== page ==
At 11:49, Blogger Roy said...

Yes I agree its a Cocoa bean Doug, I almost confused the spelling with Coca, now there definitely would have been a sign up about that one.
Great to see Dragonflies in Winter.

 
At 11:57, Blogger robin andrea said...

It is such a treat to see dragonflies in February. Great sunny, warm photos.

 
At 12:22, Blogger Doug Taron said...

Anonymous- Welcome to the Tapestry. Yes, it was a cocoa bean. Believe me, I looked for both Atala adults and larvae. None to be seen, though some of the coontie appeared damaged. I think it was the cold weather. I have seen Atalas back in the early 1980s on Key Biscayne. They're gorgeous.

Roy- Haha, yes, it's cocoa and not coca. Though I have seen the latter while backpacking in Peru some years ago.

Robin- It has been wonderful. I'm hoping for some more good insect viewing tomorrow.

 
At 00:51, Blogger SAPhotographs (Joan) said...

There is smothing missing in these pictures Doug and I cannot think what it is.....Hmmmm...oh now I know, NO SNOW!! LOL!!

If Leon likes cycads, then the two of you must definitely come over, we have about 400 fantastic species of them here, plus lots of butterflies for you!! How's that for temptation!! :)

What a lovely place this is. It seems like the two of you are having a great time. Keep posting, we want to see it all. :)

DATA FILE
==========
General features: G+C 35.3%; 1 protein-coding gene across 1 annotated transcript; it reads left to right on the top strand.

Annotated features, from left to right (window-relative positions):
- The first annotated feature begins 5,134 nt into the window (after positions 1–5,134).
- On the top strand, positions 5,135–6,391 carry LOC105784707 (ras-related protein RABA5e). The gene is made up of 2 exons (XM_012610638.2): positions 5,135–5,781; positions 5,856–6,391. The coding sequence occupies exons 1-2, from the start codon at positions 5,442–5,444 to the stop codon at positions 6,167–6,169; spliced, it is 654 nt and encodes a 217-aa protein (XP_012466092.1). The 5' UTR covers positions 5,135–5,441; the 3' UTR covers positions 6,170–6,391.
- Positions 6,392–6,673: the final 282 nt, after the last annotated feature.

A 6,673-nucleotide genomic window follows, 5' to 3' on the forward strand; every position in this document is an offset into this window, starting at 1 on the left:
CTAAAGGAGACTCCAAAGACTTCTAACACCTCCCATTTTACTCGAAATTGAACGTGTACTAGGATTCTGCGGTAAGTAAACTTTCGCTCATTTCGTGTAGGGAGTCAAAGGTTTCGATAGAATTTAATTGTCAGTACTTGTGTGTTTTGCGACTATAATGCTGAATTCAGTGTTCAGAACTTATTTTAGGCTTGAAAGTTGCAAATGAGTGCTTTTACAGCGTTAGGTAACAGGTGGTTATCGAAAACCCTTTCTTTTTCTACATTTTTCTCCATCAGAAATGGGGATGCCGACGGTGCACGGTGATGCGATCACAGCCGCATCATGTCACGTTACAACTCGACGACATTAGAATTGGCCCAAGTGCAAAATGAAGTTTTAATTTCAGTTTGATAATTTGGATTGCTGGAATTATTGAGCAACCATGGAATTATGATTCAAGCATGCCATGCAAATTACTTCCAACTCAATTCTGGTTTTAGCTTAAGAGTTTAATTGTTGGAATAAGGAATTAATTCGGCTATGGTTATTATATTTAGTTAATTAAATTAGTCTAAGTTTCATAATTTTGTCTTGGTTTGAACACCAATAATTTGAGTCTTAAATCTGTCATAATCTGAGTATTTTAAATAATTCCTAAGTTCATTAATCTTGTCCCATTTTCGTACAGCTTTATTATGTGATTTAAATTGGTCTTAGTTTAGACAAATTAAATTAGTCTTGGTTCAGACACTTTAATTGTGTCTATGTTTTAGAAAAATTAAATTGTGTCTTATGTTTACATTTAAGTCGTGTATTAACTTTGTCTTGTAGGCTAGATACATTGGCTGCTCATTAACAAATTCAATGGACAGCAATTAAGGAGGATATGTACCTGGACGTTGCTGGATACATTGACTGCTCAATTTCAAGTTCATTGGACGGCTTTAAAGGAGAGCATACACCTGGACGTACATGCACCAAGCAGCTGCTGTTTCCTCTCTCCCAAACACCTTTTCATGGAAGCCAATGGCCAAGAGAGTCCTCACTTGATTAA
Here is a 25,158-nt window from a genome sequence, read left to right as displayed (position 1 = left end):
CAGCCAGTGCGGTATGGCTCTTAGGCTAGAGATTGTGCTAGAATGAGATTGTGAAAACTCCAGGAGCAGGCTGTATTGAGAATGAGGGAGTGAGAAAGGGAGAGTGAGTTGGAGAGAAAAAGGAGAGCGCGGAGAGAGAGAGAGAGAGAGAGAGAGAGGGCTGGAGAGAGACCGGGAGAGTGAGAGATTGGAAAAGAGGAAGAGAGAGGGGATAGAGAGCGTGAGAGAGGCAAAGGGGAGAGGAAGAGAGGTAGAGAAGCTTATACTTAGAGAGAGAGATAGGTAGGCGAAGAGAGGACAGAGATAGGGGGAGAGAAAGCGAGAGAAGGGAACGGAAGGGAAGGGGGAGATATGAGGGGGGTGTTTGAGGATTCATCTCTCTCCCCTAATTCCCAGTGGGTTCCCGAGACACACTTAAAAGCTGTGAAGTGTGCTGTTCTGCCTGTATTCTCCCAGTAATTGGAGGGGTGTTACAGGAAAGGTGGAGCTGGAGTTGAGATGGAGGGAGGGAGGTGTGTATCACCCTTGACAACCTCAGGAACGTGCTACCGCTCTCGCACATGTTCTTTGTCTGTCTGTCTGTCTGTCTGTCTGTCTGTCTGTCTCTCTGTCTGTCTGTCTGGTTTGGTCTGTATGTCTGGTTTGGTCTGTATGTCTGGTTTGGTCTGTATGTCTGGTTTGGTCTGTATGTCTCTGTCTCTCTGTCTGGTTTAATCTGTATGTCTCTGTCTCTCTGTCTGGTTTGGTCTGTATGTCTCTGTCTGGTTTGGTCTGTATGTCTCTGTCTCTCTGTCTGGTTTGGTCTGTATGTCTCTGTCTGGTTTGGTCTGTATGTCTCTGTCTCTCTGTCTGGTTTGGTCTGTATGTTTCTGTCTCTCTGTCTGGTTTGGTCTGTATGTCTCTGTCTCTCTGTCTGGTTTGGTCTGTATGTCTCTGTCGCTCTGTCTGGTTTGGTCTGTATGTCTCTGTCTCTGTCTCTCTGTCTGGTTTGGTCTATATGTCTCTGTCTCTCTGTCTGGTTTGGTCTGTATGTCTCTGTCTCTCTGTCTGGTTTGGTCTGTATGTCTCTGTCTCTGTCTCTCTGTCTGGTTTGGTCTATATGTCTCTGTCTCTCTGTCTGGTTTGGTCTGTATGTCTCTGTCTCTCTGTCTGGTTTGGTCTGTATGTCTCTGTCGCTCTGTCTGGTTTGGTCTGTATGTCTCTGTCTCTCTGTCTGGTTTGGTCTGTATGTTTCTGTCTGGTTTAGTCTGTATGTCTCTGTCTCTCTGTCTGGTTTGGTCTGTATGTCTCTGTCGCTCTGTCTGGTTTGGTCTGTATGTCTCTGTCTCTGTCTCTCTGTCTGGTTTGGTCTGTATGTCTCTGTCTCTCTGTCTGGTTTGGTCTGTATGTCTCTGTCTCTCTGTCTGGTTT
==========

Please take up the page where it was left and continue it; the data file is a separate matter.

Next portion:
At 03:05, Blogger Dr. Know said...

The colours, the water, the warmth that radiates from the LCD, the rocket launcher. OK - that's it. I'm southbound again by Friday. Revisited videos of S.FL and can't take 16 degrees (but it feels like 1) anymore.

Troublemaker(s).

...400 fantastic species of them here, plus lots of butterflies...

Yet another place I can't afford to visit - it may be time to go rogue. Is it warm there?

 
At 08:41, Blogger Doug Taron said...

Joan- Leon has often indicated an interest in visiting South Africa to see the cycads (among other things). I'm off to Big Pine Key today.

Dr. Know- I feel your pain. It's supposedly 4 in Chicago right now. I'm very glad to be here at the moment.

 
At 13:24, Blogger Dave Coulter said...

Very cool!

Hey...there were some di Suvero sculptures last year in Millenium Park.

 
At 15:48, Blogger Kathiesbirds said...

I'll bet you are so glad to be in that warm sunshine instead of Chicago snow and wind! I saw some butterflies at Patagonia Lake SP this past Saturday. Gus got some nice shots which I will post for MY World next week.

 
At 16:08, Blogger Celeste said...

How did you of all people resist? You chocaholic :)
I believe we have (or had) some Mark di Suervo pieces in Millenium Park don't we?

 
At 08:13, Blogger Chilmarkgirl said...

I love the colorful sculptures!

 
At 01:09, Blogger T.R. said...

Beautiful images! A man of many talents. And any man who has a recording of a Neruda poem on his i-pod is a real man. Wow! Impressed. When are you going to join facebook with the rest of the nature-blogging community? Then we could trade Neruda poem videos.